How You Can Ease Back Pain During Pregnancy
Common Areas of Back Pain During Pregnancy
Expecting mothers most typically experience low back (lumbar) pain and posterior pelvic or sacroiliac joint pain.
With low back pain, you can feel it across the lower spine, near or at the level of your waist. Prolonged sitting or standing, as well as wearing high heels can worsen the pain. The pain tends to intensify as the day progresses.
Posterior pelvic pain is typically felt at or near the 2 dimples at the back of your pelvis. You can feel the pain deep inside the buttocks or in the back of your thighs on one or both sides. Activities that aggravate the pain include walking, climbing stairs, resting on one leg, getting in and out of a low chair, rolling over and twisting in bed, and lifting.
What Can I Do to Ease Back Pain?
If you have a history of back pain, you are more likely to get it again. You are also prone to back pain if you lead a sedentary lifestyle and have weak back and abdominal muscles with poor flexibility.
To reduce the risk of recurrence, start on an exercise program to stretch and strengthen muscles that support the back, which include your abdominals. It is important to get clearance from a medical professional before you start any exercise program. Adopting good postures in your daily life will do wonders for your back. Some examples are as follows;
Stand up straight. This gets harder to do as pregnancy progresses, but try to keep your chin tucked in, drawing your shoulders back and down with the tummy and bottom tucked in. Expectant women tend to slump their shoulders and arch their backs as their bumps grow, which strains the spine.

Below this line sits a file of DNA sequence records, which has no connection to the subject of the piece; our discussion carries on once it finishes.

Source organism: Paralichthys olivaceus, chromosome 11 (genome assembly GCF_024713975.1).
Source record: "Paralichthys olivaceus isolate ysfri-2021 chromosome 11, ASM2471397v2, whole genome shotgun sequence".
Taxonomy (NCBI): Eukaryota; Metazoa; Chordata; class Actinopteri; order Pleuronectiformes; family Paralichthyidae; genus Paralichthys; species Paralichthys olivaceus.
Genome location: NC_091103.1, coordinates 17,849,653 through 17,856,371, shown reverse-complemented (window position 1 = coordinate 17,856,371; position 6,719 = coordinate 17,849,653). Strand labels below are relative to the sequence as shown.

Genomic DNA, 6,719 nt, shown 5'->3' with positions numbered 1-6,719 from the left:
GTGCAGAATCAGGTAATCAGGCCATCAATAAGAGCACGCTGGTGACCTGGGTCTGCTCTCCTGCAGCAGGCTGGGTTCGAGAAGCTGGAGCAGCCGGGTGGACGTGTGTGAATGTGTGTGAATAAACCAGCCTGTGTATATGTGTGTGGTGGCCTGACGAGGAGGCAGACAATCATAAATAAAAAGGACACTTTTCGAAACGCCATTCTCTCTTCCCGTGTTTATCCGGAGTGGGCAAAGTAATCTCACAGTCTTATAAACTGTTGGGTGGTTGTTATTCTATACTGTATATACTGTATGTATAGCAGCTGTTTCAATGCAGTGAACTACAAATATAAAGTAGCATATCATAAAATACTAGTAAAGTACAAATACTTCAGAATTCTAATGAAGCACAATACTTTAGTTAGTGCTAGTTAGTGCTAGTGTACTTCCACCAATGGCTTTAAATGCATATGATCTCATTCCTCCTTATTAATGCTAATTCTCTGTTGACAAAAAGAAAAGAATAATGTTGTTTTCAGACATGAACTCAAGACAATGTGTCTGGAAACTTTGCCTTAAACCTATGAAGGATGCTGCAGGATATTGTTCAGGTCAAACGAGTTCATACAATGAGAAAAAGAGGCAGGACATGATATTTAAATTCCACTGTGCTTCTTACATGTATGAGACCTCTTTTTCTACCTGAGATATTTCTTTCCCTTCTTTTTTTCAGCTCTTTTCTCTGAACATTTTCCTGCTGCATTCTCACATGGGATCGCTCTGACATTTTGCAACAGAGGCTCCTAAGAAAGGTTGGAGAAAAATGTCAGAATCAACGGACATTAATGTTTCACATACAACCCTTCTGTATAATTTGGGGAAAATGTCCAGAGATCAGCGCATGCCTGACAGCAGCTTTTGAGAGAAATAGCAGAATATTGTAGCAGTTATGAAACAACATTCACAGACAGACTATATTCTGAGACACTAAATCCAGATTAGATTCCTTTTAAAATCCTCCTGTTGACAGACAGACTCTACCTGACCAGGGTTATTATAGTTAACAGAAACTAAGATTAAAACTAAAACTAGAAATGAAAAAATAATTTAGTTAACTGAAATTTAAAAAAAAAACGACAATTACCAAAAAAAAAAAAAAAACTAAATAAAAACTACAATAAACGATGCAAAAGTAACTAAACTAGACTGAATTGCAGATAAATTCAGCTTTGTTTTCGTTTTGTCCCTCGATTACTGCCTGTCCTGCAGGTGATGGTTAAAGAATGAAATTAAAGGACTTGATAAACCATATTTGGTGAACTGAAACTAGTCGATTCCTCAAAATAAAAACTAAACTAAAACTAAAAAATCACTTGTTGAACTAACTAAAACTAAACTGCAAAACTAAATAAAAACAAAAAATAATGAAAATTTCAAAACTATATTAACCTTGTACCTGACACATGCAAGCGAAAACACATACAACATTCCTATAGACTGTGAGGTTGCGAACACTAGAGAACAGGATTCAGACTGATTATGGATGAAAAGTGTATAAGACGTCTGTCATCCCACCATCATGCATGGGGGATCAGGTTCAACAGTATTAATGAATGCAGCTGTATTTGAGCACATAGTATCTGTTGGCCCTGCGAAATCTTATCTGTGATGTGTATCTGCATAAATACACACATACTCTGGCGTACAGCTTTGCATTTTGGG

Choose a chair that supports your back, or place a small pillow behind your lower back while sitting. Try to avoid prolonged sitting and get up to take frequent breaks. Supporting your feet with an appropriate footstool can also help reduce back pain.
Bend at your knees, keeping your back straight and lift using the strong thigh and knee muscles instead of the small muscles of the back. Do not twist as you are lifting. Get help for heavy objects.
To rest better at night, sleep on your side with one or both knees bent and a pillow between your legs. As your pregnancy advances, use a rolled up towel or small pillow to support your tummy.
Finally and most importantly, pay attention to your body. If you find that a particular activity or exercise aggravates your pain, stop doing it. Ask your doctor or physiotherapist whenever in doubt.
15 Popular Articles That You May Find Interesting
- The Best Exercises for Trochanteric Bursitis
- Slipped disc – Do’s and don’ts
- What is Symphysis Pubis Dysfunction (SPD)
- Cobb Angle and Scoliosis
- Waking up with neck pain? Try this.
- Multifidus – Smallest Yet Most Powerful Muscle
- Sacroiliac Joint Pain or Posterior Pelvic Pain in Pregnant Women
- Nerve Stretches
- Better to Break a Bone Than to Tear a Ligament or Tendon
- Snapping Ankle
- Maybe it’s not Plantarfasciitis but Heel Fat Pad Syndrome
- ‘Clunking’ Shoulders – Part I
- Why is my MCL strain not getting better? Because it is Pes Ancerinus Tendinitis.
- Another source for shoulder pain: Could it be the AC joint?
- How to prevent ankle sprains from happening … again